Colombian Islands Mission headquarters.

Photo courtesy of North Colombia Union Conference.

Colombian Islands Mission

By Jonathan Gallego


Jonathan Gallego, B.A. (Colombia Adventist University Corporation, Medellin, Colombia), is the president of Colombian Islands Mission of North Colombian Union Conference. He began his ministry in the District of Zaragoza, Antioquia, and was ordained in 2009.

First Published: January 29, 2020

Colombian Islands Mission is located in the archipelago of San Andrés, Providencia, and Santa Catalina. The archipelago is located 480 kilometers northwest from the coast of Colombia, 180 kilometers east from Central America, and 400 kilometers southwest from Jamaica. It comprises an area of 44 kilometers across three inhabited islands.1 Colombian Islands Mission was a part of the former Colombian Union Mission until it divided into two unions. It is now a part of North Colombian Union Conference.

The mission and North Colombian Union Conference are part of the Inter-American Division. Colombian Islands Mission has 10 churches and 1,018 members, and the archipelago has a population of 77,896. Its offices are located on Carrera 5A 1-59, behind Bahia Sardina Hotel, San Andrés, Colombia.2

Colombian Islands Mission Institutions

Colegio Modelo Adventista. It began operations in 1901 at Theodore Robinson’s initiative. When he heard the evangelic message of the Seventh-day Adventist Church, he brought Professor Smith, grandson of Pastor Urias Smith, to hear the message. Thus, with his family and other interested neighbors, Escuela Modelo Adventista was started. The school is located at Carrera 5 No. 1-59, Sector Sprat Bight, San Andrés, Isla Colombia.

Theodoro Robinson Bilingual School. This school’s headquarters operates out of a two-story building. The first floor hosts two classrooms, a corridor, administrative offices, bathrooms, a fresh, spacious patio, the auditorium, and a separate parking lot. The second floor has four well-ventilated classrooms.

Publications Agency

When Colombian Islands Mission had Mirto Presentacion as president and José Omar Aranda as treasurer, a publishing agency was started and named Agencia Isleña Publicaciones. It operated in the same facilities of Colombian Islands Mission. On January 26, 1999, its name was changed; it is now Ediser Islas E.U.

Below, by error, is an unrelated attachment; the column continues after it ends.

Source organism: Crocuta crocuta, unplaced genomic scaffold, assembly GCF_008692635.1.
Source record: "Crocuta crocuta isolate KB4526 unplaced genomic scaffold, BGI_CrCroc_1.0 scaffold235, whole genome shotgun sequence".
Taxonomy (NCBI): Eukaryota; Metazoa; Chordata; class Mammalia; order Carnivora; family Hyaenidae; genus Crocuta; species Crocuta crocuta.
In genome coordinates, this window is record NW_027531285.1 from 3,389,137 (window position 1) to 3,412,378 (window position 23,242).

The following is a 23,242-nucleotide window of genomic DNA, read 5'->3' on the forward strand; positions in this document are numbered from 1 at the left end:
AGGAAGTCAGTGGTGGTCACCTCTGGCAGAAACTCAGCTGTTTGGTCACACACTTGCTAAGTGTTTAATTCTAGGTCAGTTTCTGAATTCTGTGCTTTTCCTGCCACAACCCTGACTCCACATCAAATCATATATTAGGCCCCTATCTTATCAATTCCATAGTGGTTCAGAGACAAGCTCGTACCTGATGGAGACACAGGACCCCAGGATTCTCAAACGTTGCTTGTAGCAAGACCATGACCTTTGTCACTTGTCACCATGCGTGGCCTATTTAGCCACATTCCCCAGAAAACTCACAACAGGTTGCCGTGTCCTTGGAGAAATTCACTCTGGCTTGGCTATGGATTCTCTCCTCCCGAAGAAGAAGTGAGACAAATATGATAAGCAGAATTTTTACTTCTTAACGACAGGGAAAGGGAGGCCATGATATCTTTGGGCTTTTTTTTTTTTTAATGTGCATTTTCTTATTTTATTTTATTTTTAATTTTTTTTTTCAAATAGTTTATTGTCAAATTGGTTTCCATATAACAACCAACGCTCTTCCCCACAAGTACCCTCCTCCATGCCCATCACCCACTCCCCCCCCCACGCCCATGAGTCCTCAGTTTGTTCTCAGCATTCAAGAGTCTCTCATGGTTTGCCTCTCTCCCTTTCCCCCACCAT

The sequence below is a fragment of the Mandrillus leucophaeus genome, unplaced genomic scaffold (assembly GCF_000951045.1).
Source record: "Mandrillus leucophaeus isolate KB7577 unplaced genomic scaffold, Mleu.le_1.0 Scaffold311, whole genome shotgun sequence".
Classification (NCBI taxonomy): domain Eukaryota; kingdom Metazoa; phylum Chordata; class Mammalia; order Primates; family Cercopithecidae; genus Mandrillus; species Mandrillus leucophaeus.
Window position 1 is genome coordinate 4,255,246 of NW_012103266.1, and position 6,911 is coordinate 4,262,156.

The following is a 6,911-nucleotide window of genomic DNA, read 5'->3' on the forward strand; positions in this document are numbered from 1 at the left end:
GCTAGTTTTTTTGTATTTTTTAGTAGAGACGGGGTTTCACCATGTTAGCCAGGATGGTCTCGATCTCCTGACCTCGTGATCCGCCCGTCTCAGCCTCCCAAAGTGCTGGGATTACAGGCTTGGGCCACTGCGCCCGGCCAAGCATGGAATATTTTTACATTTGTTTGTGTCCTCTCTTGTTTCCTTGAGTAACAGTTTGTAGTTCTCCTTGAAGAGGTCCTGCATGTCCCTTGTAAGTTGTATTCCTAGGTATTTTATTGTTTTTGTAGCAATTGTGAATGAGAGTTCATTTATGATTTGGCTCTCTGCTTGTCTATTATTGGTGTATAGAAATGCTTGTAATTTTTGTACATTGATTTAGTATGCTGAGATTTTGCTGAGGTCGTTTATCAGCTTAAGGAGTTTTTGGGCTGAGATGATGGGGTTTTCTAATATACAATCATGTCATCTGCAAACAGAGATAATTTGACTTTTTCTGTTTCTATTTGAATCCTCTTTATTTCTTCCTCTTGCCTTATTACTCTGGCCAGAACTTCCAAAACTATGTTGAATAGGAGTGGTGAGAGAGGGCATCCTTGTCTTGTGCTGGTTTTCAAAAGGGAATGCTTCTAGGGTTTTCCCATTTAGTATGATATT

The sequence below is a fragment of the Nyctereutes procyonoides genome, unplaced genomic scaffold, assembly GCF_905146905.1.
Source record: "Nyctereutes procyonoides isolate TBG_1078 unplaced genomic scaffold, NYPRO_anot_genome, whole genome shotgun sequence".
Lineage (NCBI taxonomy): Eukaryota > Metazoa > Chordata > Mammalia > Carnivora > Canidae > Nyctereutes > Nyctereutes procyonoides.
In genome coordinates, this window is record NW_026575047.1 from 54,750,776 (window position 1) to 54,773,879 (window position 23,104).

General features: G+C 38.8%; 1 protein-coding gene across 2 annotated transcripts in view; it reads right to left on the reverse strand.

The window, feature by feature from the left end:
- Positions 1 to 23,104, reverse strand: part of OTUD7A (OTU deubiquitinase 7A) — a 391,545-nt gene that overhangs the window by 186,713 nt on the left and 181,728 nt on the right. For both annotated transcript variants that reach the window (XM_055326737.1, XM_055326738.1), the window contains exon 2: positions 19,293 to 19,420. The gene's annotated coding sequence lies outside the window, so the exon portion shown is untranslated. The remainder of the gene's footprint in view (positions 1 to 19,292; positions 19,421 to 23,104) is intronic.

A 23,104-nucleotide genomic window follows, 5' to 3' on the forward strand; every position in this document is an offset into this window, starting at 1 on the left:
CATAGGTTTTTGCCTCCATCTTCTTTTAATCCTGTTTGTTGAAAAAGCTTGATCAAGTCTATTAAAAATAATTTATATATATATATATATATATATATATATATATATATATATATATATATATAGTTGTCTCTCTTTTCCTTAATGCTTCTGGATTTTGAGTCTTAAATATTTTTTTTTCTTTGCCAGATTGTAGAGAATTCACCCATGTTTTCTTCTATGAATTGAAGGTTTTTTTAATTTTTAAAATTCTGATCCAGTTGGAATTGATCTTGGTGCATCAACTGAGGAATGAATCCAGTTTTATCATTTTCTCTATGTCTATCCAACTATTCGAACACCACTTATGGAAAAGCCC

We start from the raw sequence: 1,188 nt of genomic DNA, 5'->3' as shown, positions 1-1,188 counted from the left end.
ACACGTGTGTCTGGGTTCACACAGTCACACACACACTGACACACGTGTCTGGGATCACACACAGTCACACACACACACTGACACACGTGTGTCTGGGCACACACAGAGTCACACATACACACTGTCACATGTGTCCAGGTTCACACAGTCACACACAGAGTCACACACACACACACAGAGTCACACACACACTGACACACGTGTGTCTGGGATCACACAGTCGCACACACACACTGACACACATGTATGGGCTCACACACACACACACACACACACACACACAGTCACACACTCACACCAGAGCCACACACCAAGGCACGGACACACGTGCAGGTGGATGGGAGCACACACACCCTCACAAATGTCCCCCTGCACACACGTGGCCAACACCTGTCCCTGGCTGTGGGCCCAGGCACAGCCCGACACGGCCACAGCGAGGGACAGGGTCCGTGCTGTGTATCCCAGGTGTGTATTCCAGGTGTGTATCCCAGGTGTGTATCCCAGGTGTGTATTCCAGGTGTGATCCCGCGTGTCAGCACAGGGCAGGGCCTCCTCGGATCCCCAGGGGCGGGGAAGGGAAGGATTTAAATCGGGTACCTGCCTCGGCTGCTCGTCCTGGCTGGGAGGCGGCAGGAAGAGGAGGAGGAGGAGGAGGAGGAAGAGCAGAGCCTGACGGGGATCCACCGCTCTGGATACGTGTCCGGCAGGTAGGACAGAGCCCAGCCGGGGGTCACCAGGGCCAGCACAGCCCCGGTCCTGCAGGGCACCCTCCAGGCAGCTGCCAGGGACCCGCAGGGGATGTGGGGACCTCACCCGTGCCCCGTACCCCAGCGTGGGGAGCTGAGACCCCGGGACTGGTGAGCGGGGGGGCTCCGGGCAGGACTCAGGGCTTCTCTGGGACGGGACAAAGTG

Origins of Seventh-day Adventist Work in Mission Territory

The start of the Seventh-day Adventist Church’s work in the Colombian Islands is linked to people who left homes, homelands, and family to spread the Adventist message throughout the Caribbean Islands. Pastor Frank C. Hutchins and his wife, Cora, left San Francisco, California, on November 16, 1892, with the objective to bring the gospel to the Caribbean Islands.

While in the Bay Islands of Honduras, Pastor Hutchins informed the General Conference of the need for a ship to move between the islands to do the church work more effectively. The petition was granted, and a 35-ton, 15.5-meter-long schooner was built and named “The Herald.” This vessel allowed Pastor Hutchins to travel along the coast of Central America and the adjacent islands, including San Andrés and Providencia. Through this, the Adventist message reached the Colombian island territory. In 1898, Pastor Hutchins requested the help of another missionary to support the work in Providencia and San Andrés. In response to this request, Pastor J. J. Evans from Michigan arrived to support the work.

On one of the trips of “The Herald” at the end of 1899, the ship’s crew was surprised by a hurricane and unable to continue towards Providencia, so they had to remain in San Andrés until the storm passed. They were hosted by Captain Theodore Robinson. They shared the gospel with him and his family, sold him some books, and left at the start of 1900. When they visited Captain Robinson again, they found that he and eight other people were keeping the Sabbath. Pastor Frank C. Hutchins preached and baptized them. This group was the first to be baptized in the Colombian Islands.